Background: Out of Center Sleep Testing (OCST) is used increasingly to diagnose obstructive sleep apnea (OSA). However, there are few data using OCST that quantify the amount of intrinsic apneic and hypopneic events among asymptomatic healthy persons, especially those who are elderly. This analysis reports the results of OCST in a small group of ostensibly healthy asymptomatic individuals.

Methods: The study population was comprised of ostensibly healthy middle-aged to elderly volunteers for studies of circadian physiology. Before undergoing an OCST, they were found to be free of any chronic medical or psychiatry condition by history, physical and psychologic examination and by a variety of questionnaires and laboratory tests.

Results: There were 24 subjects ranging in age from 55-70 years who had an OCST performed. Repeat studies were required in only 3 subjects. Over half the study population was over the age of 60 years (54.2% vs 45.8%); the majority were men (70.8%). The mean apnea hypopnea index (AHI) was 9.2 /hour with no difference between younger and older subjects. However, 11 had an AHI > 5 /hour. Five had an AHI >15 /hour and 2 had an AHI >40 /hour. Those with an AHI <15 /hour had a mean AHI of 4.4 /hour (95% CI:2.8-6.0 /hour).

Conclusions: Although OCST has a low failure rate, there is a high prevalence of intrinsic obstructive apnea and hypopnea in ostensibly healthy asymptomatic persons.


Out of center sleep testing (OCST) is increasingly used instead of laboratory polysomnography (PSG) for the identification of persons with obstructive sleep apnea (OSA) (1). There have been a number of studies validating the use of OCST for this purpose (1). Consequently, large research studies now are using OCST to identify subjects with OSA for clinical trials or observational studies (2-4). Out of center sleep testing also may have a role in identifying the presence of unrecognized OSA in studies of asymptomatic normal individuals. Studies reporting on the frequency of apneic and hypopneic events in healthy individuals using current PSG monitoring techniques (5, 6) found surprisingly high prevalence rates of OSA. Similar reports using OCST also noted that OSA was common in asymptomatic volunteers, but many of these subjects still had chronic medical conditions (7, 8). Thus, there is little information on the prevalence of OSA using OCST, especially in those who are older without any co-morbidities.

In this report, we describe the results of OCST in a small group of middle-aged to older adults who were screened intensively to exclude the presence of chronic sleep and medical conditions. We hypothesized that in this group of ostensibly healthy adults the prevalence of OSA would be less than previously observed.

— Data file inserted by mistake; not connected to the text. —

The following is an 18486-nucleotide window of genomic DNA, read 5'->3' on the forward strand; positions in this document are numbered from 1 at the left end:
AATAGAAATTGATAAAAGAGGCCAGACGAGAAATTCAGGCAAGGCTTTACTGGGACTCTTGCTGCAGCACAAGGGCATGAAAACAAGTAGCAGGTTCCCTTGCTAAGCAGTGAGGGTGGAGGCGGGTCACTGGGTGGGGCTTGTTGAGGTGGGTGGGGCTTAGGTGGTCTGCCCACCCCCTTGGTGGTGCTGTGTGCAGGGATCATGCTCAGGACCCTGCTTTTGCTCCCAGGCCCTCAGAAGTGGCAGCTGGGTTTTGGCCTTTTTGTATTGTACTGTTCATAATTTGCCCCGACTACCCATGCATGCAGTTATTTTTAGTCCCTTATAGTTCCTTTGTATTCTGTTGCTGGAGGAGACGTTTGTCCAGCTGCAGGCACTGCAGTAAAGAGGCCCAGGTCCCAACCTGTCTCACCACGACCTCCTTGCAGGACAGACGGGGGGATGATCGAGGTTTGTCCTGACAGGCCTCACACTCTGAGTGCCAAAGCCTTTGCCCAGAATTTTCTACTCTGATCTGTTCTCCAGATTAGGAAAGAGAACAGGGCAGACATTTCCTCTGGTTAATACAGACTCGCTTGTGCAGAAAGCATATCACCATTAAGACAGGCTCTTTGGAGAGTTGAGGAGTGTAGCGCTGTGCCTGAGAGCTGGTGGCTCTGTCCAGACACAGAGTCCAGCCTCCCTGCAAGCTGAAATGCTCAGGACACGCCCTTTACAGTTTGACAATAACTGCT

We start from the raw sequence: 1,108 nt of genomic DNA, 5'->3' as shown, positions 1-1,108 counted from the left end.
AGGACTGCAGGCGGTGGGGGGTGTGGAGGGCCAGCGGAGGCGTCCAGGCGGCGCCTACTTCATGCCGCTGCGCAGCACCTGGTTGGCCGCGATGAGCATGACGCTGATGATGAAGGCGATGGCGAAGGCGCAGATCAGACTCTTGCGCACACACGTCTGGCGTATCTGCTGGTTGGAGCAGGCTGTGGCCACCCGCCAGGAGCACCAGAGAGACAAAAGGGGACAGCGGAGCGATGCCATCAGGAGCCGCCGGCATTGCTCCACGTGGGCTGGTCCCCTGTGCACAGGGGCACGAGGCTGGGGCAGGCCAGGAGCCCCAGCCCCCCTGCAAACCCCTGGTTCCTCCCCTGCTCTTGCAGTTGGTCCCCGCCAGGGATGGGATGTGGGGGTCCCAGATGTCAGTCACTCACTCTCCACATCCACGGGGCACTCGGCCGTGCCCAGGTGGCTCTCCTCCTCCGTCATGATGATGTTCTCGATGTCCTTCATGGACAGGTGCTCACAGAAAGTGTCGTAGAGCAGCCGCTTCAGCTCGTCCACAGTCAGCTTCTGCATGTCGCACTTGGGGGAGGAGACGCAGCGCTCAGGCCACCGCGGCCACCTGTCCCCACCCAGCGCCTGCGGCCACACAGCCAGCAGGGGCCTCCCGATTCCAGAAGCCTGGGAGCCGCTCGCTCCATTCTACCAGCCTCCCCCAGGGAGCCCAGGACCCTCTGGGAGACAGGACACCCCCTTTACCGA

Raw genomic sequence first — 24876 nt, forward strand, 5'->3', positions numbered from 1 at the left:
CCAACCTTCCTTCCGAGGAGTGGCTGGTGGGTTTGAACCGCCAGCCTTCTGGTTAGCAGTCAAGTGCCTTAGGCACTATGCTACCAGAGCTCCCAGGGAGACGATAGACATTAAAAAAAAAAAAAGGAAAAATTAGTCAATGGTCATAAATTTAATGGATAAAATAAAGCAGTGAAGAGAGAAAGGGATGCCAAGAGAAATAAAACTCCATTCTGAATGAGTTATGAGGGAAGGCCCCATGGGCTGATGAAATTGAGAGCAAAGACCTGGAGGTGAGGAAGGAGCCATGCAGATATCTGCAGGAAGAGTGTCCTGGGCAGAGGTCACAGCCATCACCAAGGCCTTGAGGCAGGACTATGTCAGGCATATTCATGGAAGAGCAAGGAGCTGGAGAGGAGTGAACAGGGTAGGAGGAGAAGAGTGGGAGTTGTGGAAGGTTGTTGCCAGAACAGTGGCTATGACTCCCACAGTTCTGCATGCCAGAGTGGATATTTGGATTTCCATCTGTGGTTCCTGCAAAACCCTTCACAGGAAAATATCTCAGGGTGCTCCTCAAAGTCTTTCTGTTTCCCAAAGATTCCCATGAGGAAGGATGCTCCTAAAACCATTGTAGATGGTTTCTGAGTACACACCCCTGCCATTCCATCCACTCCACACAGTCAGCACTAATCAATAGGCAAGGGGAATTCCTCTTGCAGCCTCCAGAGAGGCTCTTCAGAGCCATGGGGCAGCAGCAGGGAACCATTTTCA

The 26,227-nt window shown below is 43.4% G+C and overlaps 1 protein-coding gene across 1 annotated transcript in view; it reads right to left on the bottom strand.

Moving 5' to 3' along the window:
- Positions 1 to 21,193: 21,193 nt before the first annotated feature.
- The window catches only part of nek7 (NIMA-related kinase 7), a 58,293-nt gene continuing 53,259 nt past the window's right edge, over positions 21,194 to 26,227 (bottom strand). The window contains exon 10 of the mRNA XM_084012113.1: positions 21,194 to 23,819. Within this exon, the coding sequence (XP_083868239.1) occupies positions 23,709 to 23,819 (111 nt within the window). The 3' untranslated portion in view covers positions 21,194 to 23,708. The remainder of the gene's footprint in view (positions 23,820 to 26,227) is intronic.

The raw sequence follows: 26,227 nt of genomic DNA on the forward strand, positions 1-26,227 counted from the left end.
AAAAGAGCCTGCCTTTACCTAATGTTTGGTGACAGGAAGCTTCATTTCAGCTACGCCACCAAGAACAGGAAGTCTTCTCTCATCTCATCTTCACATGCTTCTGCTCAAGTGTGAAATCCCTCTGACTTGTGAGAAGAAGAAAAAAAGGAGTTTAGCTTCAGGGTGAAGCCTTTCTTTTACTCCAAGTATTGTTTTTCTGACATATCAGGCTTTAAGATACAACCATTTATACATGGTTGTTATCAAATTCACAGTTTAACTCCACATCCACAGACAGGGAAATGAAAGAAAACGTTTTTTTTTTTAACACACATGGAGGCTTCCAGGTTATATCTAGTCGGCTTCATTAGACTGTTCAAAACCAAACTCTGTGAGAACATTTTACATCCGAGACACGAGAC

Potential subjects between 55 and 70 years of age were identified through public advertisements for volunteers to participate in a circadian physiology research study. The study was approved by the Partners Health Care Human Research Committee, and subjects gave written informed consent prior to their participation. Initially, 5,225 individuals were screened by telephone for medical and psychiatric exclusion criteria. Those who passed (n=90) were invited for an interview and more intensive screening which included a medical history, the Pittsburgh Sleep Quality Index (PSQI) (9), Epworth Sleepiness Scale (ESS) (10) the Berlin Questionnaire (11), blood and urine tests, an electrocardiogram, and a complete physical examination by a physician. In addition, a structured psychologic examination was conducted by a clinical psychologist along with completion of several psychological screening tests including the Geriatric Depression Scale (12), Mattis Dementia Rating Scale (13) and the Mini Mental Status Examination (14). Potential subjects also could not have worked at night for the previous 3 years or recently traveled across time zones. Those who were determined to be free from any acute or chronic medical or psychiatric condition including but not limited to obesity (body mass index, BMI < 30 kg/m2), medication use, hypertension, cardiovascular or pulmonary disease, neoplasia, and disorders of the gastrointestinal, renal, endocrine, metabolic or neurologic systems were asked to undergo an OCST.